Mamoru Oshii operating on the most number of cylinders smoothed together into their most balanced communal blend. For me, at least.
The end of the Patlabor animated movie chronology, starting with the Early Days OVA, into Patlabor: The Movie, the Oshii-less WXIII: Patlabor the Movie 3, then this film. Patlabor 2: The Movie has Oshii’s penchant for slow scenery visuals combined with contemplative mood music, here over a near modern city of concrete and glass. It has scenes where “nothing” happens, and yet so much is going on to remain narratively engaged with. It retains his humour, applied to fit more naturally into the increasingly serious Patlabor universe. It possess his ample political, social, and philosophical commentary, ironed into dialogue formats people like intelligence agents would be fully believable to have casually and associated visuals that walk the line between interpretative and direct. It even contains his romance, carried on as it has been in its ways through the prior Patlabor works into this. Arguably, there is also his surrealism, insofar as one could contemplate the shock of terrorist attacks on a metropolitan area and the Japanese government moving to declare martial law as something resembling reality colliding with other worlds. And so much else beyond, like rich mechanical cel animation of the titular Patlabor machines on down. In the scripting department our characters have grown all the most since previous exploits, and here they stand before us in their most learned personal fashions.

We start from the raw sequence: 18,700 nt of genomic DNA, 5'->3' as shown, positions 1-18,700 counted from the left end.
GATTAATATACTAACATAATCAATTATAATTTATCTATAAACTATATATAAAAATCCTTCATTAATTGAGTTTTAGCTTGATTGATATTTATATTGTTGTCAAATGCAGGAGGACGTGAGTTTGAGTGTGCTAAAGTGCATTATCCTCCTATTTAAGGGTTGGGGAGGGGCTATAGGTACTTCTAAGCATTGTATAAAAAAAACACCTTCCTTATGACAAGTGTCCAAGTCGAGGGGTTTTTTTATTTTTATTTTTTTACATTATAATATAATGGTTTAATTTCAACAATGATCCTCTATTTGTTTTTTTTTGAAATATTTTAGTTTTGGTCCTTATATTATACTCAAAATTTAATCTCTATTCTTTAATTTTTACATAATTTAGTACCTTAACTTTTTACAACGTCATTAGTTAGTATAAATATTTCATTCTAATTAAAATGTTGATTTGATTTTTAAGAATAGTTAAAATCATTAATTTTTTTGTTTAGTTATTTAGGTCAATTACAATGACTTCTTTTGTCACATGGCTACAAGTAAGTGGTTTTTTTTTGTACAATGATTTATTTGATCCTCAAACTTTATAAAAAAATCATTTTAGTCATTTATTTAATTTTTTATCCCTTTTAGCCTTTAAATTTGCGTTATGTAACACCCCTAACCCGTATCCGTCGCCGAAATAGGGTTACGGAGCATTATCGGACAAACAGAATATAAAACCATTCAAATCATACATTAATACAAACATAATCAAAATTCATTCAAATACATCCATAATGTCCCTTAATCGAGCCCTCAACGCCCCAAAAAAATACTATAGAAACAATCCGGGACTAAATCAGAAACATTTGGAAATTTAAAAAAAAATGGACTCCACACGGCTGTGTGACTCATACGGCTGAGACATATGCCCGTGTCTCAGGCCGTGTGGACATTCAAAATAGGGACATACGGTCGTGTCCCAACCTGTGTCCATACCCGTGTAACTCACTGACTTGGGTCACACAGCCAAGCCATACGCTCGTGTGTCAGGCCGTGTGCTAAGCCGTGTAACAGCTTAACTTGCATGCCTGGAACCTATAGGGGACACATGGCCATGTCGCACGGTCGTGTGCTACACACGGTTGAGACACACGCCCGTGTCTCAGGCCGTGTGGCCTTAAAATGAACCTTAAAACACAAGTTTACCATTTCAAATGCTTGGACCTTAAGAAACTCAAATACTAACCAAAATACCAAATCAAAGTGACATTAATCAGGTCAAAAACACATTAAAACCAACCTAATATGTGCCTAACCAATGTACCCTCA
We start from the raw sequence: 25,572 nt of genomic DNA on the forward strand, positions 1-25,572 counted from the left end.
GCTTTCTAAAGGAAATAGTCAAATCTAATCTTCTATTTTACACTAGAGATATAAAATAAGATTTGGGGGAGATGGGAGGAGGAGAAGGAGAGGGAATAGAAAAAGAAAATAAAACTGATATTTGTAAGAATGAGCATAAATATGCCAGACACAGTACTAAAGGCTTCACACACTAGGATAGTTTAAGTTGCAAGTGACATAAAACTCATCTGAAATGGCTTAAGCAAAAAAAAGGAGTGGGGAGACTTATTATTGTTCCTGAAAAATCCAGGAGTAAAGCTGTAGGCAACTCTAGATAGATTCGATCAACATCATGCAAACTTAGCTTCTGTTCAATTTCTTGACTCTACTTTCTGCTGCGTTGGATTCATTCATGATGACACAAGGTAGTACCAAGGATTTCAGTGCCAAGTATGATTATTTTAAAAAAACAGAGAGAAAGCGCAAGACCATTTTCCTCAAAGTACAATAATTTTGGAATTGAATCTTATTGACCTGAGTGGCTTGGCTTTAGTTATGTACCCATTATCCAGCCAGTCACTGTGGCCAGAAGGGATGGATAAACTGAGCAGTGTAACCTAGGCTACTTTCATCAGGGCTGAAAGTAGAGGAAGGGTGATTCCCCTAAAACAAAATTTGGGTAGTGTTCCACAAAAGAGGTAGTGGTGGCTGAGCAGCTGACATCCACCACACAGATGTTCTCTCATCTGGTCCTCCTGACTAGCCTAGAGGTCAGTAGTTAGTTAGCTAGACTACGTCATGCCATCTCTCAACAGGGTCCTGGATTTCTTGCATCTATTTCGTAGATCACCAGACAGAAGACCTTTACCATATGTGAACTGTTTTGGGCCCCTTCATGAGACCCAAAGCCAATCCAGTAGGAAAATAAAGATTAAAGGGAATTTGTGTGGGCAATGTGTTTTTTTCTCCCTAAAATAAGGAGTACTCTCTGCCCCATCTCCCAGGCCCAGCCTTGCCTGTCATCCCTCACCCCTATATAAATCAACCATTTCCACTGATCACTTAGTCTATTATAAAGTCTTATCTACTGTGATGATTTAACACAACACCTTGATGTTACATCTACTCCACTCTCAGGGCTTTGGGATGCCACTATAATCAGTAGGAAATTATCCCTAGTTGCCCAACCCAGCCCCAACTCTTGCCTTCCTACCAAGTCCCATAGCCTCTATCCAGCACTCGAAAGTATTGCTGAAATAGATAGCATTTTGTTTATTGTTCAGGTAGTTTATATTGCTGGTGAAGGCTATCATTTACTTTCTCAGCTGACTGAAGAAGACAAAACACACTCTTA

Patlabor 2: The Movie spins a significant volume of plates, and transitions between them with minimal fuss to create an intelligent and compelling political drama like few others. It is highly representative of the varied passions and tendencies Oshii seeks to capture when directing, with here also a fantastic eye towards maintaining consumer engagement that does not at all lessen the deeper international relations contextual layers to unravel.